I admit I may not have the greatest pulse in the world about what the majority of Pittsburgh Steelers fans are thinking. But I do know that there’s a good percentage of those out there who think the team really dropped the ball by ‘wasting’ two draft picks in the third round on players ‘who won’t even play this year’.
There’s a fundamental problem with that line of thinking. We don’t even know if they won’t play this year. Ben Roethlisberger has only gone through three seasons of his career without missing a game due to injury or suspension, though granted the 2017 season was one of them. And it’s been a long time since the swing tackle hasn’t started a game. You would have to go all the way back to 2009 to find the last time that happened.
But it’s the Steelers’ first pick of the third round, quarterback Mason Rudolph, that I really want to focus on right now. There are two different viewpoints that regard the pick as a waste. The first view argues that he will not contribute to the team’s Super Bowl run this year, and so a third-round pick would have been better spent on a player who would. There is logic to this, though we don’t actually know it’s true.
The other viewpoint is what I’d like to call the Jimmy Garoppolo phenomenon. The New England Patriots used a second-round pick on the quarterback in 2014 only to trade him away four years later when their starter, Tom Brady, was found to still be halfway decent. The Patriots have been in every AFC Championship game since then, going to the Super Bowl a few times and winning two.
Let’s just put it this way: if the worst part of the Mason Rudolph selection is that the Steelers can’t afford to keep him because Roethlisberger is still playing so well that they’re not ready to move on from him, then that is a great problem to have.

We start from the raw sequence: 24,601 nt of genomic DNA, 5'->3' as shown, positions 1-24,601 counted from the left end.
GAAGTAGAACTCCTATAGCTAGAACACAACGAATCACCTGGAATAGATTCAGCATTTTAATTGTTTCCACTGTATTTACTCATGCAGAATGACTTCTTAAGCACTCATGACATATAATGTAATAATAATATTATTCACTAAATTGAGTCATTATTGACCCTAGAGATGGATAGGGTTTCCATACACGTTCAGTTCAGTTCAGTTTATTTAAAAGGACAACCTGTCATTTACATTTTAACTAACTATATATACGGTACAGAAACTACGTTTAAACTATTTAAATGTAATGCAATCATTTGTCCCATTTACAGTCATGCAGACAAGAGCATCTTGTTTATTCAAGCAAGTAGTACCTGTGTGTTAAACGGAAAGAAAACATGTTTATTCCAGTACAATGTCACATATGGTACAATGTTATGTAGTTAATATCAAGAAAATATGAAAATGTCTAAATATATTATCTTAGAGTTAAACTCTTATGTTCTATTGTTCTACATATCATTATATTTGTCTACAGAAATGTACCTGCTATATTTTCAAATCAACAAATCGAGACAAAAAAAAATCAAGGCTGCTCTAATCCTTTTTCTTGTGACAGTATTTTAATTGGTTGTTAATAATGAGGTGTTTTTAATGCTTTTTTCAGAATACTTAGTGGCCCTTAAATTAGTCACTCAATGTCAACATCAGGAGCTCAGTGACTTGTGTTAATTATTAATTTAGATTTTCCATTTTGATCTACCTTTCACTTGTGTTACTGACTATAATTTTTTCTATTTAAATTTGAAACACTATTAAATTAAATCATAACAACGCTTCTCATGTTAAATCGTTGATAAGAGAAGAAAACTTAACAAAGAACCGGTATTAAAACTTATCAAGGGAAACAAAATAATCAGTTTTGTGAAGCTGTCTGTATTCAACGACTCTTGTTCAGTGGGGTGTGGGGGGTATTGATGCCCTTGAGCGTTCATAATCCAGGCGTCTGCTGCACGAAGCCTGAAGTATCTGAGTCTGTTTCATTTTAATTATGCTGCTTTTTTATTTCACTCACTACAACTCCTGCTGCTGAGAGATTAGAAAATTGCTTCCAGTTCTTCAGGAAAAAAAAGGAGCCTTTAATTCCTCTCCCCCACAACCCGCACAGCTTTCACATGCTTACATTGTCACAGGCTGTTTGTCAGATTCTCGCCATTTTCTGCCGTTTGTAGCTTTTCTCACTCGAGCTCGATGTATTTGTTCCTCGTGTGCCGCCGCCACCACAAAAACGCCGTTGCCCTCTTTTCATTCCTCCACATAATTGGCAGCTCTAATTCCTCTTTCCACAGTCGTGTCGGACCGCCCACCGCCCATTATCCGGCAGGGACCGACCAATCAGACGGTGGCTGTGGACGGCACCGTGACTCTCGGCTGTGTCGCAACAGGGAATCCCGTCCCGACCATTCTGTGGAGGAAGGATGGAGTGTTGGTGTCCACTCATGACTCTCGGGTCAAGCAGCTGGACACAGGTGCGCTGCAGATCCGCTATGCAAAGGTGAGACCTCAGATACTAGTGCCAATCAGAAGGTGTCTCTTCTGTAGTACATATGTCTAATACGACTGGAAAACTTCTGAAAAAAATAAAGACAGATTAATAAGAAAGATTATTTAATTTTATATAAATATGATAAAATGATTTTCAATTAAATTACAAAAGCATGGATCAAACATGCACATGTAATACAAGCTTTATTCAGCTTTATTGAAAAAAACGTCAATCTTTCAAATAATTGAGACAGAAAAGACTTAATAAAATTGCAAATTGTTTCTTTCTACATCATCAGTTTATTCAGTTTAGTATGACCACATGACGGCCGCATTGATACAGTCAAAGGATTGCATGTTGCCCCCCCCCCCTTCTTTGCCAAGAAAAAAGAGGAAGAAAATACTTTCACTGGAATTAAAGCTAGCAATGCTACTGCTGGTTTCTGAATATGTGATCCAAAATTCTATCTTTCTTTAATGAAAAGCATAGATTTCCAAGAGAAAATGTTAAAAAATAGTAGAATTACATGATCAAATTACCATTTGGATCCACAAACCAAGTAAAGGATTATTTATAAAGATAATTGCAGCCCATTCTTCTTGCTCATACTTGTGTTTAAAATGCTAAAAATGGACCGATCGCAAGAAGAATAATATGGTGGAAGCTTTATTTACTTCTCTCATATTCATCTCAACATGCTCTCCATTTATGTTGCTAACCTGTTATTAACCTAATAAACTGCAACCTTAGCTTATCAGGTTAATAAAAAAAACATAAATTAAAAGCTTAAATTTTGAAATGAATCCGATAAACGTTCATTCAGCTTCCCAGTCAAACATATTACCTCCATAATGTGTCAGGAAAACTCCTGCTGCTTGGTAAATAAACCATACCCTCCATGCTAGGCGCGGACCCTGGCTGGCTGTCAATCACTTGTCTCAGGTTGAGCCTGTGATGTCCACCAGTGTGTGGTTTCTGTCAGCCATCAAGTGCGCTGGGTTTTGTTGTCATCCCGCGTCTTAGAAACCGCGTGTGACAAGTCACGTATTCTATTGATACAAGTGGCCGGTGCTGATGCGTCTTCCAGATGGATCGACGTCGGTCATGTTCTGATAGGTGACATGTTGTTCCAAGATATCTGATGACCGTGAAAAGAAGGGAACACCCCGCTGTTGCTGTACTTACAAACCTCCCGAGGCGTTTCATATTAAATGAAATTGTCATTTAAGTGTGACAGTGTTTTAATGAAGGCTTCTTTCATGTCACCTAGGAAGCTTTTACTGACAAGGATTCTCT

Another alternative is that Rudolph actually does take over the quarterback position within the next four years and becomes the Steelers’ next franchise quarterback without requiring that there be a bridge period that keeps the team out of contention for the Super Bowl for decades.
The only way to find out if the latter is possible is to actually draft him and develop him to see how he does. The odds favor that he will start at least a few games over the course of his rookie contract, so we will see him in a meaningful game at some point, unless he’s just so bad that the team never feels comfortable putting him in.
My perception might be off, but I still see a decent amount of people against the Rudolph pick and considering it a waste of resources. I don’t think it’s possible to make that argument yet because we just don’t know what the future will bring.
Given Roethlisberger’s famously competitive nature, the prospect of ceding the quarterback position to an heir apparent could actually fuel him not only to play for as long as his body will allow, but to also keep himself at the top of his game. You don’t draft a quarterback for that reason, but it sure would be a nice side bonus.